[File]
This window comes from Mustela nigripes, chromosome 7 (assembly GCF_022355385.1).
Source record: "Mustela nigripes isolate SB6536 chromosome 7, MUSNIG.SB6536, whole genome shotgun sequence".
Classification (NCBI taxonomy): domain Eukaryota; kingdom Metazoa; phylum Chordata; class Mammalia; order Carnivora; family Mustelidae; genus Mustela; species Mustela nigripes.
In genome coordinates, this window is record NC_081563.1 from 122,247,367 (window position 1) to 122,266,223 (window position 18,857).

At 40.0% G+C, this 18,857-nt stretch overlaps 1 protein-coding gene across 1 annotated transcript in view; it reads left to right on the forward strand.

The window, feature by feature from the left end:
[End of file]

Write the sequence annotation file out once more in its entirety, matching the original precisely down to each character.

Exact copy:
This window comes from Mustela nigripes, chromosome 7 (assembly GCF_022355385.1).
Source record: "Mustela nigripes isolate SB6536 chromosome 7, MUSNIG.SB6536, whole genome shotgun sequence".
Classification (NCBI taxonomy): domain Eukaryota; kingdom Metazoa; phylum Chordata; class Mammalia; order Carnivora; family Mustelidae; genus Mustela; species Mustela nigripes.
In genome coordinates, this window is record NC_081563.1 from 122,247,367 (window position 1) to 122,266,223 (window position 18,857).

At 40.0% G+C, this 18,857-nt stretch overlaps 1 protein-coding gene across 1 annotated transcript in view; it reads left to right on the forward strand.

The window, feature by feature from the left end: